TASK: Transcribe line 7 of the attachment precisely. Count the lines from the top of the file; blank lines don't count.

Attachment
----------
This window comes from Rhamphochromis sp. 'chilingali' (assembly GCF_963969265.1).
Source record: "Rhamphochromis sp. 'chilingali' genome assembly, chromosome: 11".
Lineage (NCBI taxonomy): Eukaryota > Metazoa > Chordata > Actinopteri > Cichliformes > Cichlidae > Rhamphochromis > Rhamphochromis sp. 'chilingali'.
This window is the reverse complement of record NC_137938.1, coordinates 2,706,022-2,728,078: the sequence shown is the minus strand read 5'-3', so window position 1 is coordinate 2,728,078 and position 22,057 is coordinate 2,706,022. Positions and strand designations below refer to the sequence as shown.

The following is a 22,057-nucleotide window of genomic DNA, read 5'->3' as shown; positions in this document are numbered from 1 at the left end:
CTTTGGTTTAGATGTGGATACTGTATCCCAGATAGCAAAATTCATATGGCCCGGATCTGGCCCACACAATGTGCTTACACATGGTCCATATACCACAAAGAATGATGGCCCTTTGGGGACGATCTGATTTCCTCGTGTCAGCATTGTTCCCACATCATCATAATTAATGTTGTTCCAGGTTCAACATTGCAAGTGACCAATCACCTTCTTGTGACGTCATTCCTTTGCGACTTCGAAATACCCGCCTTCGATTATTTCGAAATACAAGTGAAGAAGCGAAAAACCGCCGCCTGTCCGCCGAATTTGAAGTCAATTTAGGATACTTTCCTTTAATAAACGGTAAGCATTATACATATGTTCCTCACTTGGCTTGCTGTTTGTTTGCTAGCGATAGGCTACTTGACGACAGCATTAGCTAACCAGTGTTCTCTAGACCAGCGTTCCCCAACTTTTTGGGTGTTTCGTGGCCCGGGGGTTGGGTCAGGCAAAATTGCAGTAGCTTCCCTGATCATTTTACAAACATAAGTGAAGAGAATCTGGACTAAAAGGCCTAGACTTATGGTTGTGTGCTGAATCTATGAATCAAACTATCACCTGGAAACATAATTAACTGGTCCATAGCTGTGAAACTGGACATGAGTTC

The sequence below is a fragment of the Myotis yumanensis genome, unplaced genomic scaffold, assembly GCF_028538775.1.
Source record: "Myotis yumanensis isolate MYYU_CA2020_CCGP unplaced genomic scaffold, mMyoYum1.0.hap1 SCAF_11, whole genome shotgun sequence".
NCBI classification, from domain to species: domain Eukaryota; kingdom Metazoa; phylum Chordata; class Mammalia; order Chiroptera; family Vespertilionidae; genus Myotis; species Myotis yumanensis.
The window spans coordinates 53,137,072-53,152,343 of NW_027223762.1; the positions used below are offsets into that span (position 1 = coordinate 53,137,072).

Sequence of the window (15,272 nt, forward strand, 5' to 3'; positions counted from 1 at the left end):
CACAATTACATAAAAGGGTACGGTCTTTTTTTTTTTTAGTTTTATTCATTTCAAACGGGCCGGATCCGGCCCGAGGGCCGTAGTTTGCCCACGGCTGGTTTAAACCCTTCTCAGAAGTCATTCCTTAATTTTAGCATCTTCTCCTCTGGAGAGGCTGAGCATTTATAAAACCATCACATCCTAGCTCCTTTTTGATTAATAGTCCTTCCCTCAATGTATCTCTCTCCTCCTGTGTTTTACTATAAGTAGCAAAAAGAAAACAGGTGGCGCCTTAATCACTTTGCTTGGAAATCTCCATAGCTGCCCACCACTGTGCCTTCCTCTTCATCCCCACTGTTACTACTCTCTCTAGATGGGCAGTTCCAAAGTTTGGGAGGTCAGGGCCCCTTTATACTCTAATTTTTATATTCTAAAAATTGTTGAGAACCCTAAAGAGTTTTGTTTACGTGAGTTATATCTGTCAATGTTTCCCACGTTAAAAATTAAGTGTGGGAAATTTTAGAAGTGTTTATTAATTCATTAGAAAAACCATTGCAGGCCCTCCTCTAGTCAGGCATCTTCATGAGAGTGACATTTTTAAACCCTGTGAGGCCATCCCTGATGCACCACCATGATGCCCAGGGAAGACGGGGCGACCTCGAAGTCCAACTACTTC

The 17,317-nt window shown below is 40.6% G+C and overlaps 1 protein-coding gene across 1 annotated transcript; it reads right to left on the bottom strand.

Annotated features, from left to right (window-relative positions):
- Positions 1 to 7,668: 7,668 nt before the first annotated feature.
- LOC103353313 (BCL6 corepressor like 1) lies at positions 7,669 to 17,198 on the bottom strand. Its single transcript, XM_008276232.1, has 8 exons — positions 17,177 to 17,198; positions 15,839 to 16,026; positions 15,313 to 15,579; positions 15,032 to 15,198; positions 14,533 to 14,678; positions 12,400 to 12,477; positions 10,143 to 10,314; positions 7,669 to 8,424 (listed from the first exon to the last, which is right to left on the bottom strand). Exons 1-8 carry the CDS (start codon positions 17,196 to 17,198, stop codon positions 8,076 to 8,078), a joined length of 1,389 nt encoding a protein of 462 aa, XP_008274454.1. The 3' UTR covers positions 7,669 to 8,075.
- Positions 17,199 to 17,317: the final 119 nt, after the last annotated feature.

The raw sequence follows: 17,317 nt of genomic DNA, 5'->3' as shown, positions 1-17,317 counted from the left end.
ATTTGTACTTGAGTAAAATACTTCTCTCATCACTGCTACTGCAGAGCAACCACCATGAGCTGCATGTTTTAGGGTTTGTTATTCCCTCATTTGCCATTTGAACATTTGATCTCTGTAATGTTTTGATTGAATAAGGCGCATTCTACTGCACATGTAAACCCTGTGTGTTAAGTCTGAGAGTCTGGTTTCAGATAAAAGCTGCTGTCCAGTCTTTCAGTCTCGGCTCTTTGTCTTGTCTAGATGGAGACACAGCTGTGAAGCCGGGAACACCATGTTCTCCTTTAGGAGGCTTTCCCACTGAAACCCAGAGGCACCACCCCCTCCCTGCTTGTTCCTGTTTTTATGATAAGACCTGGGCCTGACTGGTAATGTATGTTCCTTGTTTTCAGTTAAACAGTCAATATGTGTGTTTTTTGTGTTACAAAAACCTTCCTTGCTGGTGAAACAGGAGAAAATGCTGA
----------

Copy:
The sequence below is a fragment of the Myotis yumanensis genome, unplaced genomic scaffold, assembly GCF_028538775.1.